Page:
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Tag Archives: radical changes to family justice

Rip it up and start again – rebuilding family justice


I was having a conversation on Twitter yesterday with someone who passionately felt that the family Courts needed to be scrapped entirely, rather than improved. That’s not a view that I share, but it did strike me that we don’t really discuss radical options for child protection in this country.

When the Family Justice Review was commissioned, and roved the country talking to ‘stakeholders’ the one group it didn’t really capture was those people who had been through the system and were campaigning against it. It is really easy to just write those people off as conspiracy nuts and bad losers. I don’t think that’s fair.  If you don’t listen to criticism, how do things ever get better?   I don’t necessarily accept everything that the campaigners say uncritically, but in writing this blog I have been able to spend time discussing with the campaigners their real grievances.  The Review never looked at the culture of child protection or whether we could learn lessons from other European methods.

The Family Justice Review didn’t start with a blank piece of paper. They started with a piece of paper that said don’t change much, don’t spend anything, and ideally save us lots of money.


So in terms of change, it was rather like having a house that isn’t really working out for the people living in it or visiting it, and arranging for a  cleaner to come in.

You hope that the end result is that things look better, that it feels nice and that everything works a bit more smoothly.  Of course, what can also happen is that things get out of place and not put back quite how you want them, or ornaments get broken.  What we didn’t have, was an architect coming along and saying “we can build a new building and make it work exactly the way we want it to”

So, this piece is thinking of methods you could use to rip family justice up and start again.  I’m not advocating that we do any of these things, but nor is it going to be a piece where I set out the options and sneer at them.  If you never think about the other possibilities, how do you know that there’s nothing better worth trying?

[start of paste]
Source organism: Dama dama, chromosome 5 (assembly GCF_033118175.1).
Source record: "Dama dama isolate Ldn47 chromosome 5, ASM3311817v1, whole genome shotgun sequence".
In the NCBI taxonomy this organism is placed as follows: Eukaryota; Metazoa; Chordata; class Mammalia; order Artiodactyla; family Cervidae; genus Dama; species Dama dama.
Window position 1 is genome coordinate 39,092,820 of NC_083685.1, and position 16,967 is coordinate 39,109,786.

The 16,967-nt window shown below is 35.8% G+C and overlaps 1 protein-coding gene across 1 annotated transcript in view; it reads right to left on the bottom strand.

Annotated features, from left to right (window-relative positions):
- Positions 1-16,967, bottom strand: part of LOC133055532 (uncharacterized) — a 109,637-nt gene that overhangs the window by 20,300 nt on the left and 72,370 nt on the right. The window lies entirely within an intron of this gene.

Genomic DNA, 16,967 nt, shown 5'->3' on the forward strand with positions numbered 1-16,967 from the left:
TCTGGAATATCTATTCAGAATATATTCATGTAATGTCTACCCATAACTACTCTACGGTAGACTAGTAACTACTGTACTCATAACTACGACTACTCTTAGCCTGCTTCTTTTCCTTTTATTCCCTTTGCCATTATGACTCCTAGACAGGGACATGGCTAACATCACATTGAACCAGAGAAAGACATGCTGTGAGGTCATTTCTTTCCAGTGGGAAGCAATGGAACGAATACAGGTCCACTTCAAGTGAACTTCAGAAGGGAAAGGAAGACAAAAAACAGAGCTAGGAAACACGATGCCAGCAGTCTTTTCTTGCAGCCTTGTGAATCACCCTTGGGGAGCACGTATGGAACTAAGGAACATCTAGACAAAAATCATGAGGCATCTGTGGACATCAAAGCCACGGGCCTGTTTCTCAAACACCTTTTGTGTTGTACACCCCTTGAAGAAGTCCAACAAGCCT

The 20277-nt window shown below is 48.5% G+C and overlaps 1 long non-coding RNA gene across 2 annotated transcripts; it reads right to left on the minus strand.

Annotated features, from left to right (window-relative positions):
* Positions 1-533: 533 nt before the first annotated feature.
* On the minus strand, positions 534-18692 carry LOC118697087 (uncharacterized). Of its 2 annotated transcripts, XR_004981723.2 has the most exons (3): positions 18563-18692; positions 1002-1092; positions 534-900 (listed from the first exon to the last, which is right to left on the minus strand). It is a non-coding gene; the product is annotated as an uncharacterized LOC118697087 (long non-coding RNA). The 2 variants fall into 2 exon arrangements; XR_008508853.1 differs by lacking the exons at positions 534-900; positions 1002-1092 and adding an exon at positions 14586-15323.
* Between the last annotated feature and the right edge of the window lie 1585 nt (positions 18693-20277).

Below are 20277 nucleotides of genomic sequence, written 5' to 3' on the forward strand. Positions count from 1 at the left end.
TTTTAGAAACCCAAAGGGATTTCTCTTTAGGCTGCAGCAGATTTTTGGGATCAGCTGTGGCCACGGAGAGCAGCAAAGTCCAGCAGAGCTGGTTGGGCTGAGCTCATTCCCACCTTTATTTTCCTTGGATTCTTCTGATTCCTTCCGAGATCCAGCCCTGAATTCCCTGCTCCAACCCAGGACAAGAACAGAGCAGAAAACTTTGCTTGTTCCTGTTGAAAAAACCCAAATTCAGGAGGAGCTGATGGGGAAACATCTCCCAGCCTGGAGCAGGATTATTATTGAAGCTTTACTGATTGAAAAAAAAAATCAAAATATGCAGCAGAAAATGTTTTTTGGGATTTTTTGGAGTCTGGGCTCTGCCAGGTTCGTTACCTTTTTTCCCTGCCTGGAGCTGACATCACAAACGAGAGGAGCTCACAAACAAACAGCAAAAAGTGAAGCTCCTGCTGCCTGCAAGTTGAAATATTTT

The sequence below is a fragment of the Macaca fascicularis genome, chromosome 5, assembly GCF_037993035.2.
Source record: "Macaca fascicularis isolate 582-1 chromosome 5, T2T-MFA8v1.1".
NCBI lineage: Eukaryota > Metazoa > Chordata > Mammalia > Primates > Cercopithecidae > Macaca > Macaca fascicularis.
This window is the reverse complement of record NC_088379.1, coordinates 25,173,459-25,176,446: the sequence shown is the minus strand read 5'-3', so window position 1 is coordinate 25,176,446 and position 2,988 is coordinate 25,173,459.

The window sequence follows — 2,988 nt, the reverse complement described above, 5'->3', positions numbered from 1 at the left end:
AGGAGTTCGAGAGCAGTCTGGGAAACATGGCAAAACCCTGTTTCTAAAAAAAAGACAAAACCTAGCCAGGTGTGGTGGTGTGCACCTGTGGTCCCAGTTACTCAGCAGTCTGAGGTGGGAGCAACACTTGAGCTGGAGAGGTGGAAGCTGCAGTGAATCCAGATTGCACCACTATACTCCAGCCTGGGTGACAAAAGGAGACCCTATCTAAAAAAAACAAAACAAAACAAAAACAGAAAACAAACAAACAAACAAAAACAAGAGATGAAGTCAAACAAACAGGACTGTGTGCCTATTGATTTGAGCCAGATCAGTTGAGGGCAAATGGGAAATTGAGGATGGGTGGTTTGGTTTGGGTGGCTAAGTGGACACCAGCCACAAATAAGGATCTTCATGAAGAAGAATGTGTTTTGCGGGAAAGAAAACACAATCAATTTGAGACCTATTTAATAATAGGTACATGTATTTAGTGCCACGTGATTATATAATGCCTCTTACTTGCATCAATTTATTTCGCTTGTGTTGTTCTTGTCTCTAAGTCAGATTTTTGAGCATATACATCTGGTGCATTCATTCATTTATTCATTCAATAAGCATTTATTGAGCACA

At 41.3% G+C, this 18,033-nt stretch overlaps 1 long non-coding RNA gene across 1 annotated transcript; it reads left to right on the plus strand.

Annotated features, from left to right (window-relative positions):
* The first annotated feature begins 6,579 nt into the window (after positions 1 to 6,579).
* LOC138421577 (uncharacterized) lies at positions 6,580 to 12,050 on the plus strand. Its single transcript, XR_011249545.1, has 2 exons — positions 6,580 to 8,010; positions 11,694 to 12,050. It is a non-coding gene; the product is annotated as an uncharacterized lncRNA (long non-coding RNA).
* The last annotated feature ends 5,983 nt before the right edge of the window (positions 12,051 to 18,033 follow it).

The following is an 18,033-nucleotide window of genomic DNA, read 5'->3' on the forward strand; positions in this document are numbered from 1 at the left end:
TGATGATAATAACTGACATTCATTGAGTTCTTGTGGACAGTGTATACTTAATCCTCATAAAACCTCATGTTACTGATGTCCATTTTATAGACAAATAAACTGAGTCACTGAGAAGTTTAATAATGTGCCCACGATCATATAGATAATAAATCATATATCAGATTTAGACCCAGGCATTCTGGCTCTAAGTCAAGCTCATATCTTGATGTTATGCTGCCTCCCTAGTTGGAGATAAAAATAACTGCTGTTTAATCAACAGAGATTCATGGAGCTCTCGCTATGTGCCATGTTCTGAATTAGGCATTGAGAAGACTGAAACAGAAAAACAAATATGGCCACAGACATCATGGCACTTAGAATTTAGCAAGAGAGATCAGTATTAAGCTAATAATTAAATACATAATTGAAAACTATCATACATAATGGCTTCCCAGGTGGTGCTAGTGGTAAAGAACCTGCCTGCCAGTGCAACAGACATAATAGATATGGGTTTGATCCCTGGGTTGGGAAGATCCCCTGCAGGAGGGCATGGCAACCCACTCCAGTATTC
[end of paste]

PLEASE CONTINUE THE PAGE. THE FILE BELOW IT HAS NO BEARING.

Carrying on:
Of course, all of these options have pros and cons, some of them have major drawbacks, all of them would cost money and take time that it is unlikely that the Government is ever going to put in. But the current system has pros and cons, has some major drawbacks and costs money and time that is being steadily removed from it.


These are just some models that COULD be used, and I’d be interested in a debate about whether any of them are what the family justice campaigners have in mind, or whether they’ve got something different to my thoughts. I don’t want, in this piece, to delineate the pros and cons, because that would be me as part of the System stifling the debate. Let’s have the pros and cons come out as part of the debate.



1.  The Just Leave parents alone model.   Does exactly what it says on the tin. We stop the child protection systems in the country and leave it to parents to parent.   [Perhaps there is a tweaked version in which there’s a state safety net for the children who are at very very high risk, say about 2% of the current number of care proceedings.]


2. The Criminal Justice Model.   If you are a parent and you commit a criminal offence for which you are imprisoned, someone else of your choosing will have to look after your child until you finish your sentence. If you do something which doesn’t result in a custodial sentence, then you get on with looking after your child. Maybe this will result in more prosecutions for child abuse, neglect and possession of heroin, maybe it won’t. But if the law doesn’t think that what you have done is serious enough to be locked up for, let parents get on with it.  We would thus have no family courts (for care proceedings) and a very small number of social workers – for those cases where there is a custodial sentence and the parent can’t find someone who will look after the child.

3.  The Quasi-criminal Model  – the standard of proof is changed to the criminal standard. The rules of evidence become in line with criminal evidence. The case is decided by a jury, assisted and guided by a Judge conducting the hearing and summing up. Perhaps we even just move the process lock stock and barrel into the criminal Courts.


4. The Scandanavian Model –  we have social workers and family Courts, but the emphasis is shifted massively to providing support for families and making things work at home, solving those problems. Courts have the power to tell social workers what help a family needs and the social workers have to provide it.  There may be a rump of cases where the risks are just too great to manage at home, but that is something like 2%.  It should be thought of as a failure if the child isn’t able to stay with the family.  We lose the concept of permanence and making permanent decisions about children, and do what is right for them at that time. If a child HAS to stay somewhere else for a time, then the child can and should go home when circumstances change.


5. Splitting support and investigation Model   –  is there a conflict between the role of social workers in supporting a family and helping them, and investigating child abuse and making applications to Court?  Could that role be split, so that the people helping a family and looking after the child are kept completely separate from the investigation and prosecution role?  Perhaps the investigation/prosecution role moves over to the police, and social workers stick to support and help.